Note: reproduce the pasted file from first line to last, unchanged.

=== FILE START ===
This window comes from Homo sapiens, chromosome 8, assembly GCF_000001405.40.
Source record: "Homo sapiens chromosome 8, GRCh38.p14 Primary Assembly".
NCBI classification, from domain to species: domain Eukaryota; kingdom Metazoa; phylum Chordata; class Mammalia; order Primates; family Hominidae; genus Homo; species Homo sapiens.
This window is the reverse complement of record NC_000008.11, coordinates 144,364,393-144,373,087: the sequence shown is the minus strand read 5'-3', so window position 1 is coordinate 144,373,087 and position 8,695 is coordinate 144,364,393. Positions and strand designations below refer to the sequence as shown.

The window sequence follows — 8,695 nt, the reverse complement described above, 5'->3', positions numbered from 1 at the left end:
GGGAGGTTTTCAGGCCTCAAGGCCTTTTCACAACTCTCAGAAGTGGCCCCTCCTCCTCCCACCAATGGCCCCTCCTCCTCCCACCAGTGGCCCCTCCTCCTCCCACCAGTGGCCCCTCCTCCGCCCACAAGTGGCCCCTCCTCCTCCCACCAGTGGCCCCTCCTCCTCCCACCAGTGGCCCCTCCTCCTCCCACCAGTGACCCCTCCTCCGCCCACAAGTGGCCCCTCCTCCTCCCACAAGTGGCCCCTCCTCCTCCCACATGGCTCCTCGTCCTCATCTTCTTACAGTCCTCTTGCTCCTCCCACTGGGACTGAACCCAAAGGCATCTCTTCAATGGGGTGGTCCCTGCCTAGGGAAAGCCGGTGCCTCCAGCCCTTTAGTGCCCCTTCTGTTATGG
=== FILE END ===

This window comes from Homo sapiens, chromosome 8, assembly GCF_000001405.40.
Source record: "Homo sapiens chromosome 8, GRCh38.p14 Primary Assembly".
NCBI classification, from domain to species: domain Eukaryota; kingdom Metazoa; phylum Chordata; class Mammalia; order Primates; family Hominidae; genus Homo; species Homo sapiens.
This window is the reverse complement of record NC_000008.11, coordinates 144,364,393-144,373,087: the sequence shown is the minus strand read 5'-3', so window position 1 is coordinate 144,373,087 and position 8,695 is coordinate 144,364,393. Positions and strand designations below refer to the sequence as shown.

The window sequence follows — 8,695 nt, the reverse complement described above, 5'->3', positions numbered from 1 at the left end:
GGGAGGTTTTCAGGCCTCAAGGCCTTTTCACAACTCTCAGAAGTGGCCCCTCCTCCTCCCACCAATGGCCCCTCCTCCTCCCACCAGTGGCCCCTCCTCCTCCCACCAGTGGCCCCTCCTCCGCCCACAAGTGGCCCCTCCTCCTCCCACCAGTGGCCCCTCCTCCTCCCACCAGTGGCCCCTCCTCCTCCCACCAGTGACCCCTCCTCCGCCCACAAGTGGCCCCTCCTCCTCCCACAAGTGGCCCCTCCTCCTCCCACATGGCTCCTCGTCCTCATCTTCTTACAGTCCTCTTGCTCCTCCCACTGGGACTGAACCCAAAGGCATCTCTTCAATGGGGTGGTCCCTGCCTAGGGAAAGCCGGTGCCTCCAGCCCTTTAGTGCCCCTTCTGTTATGG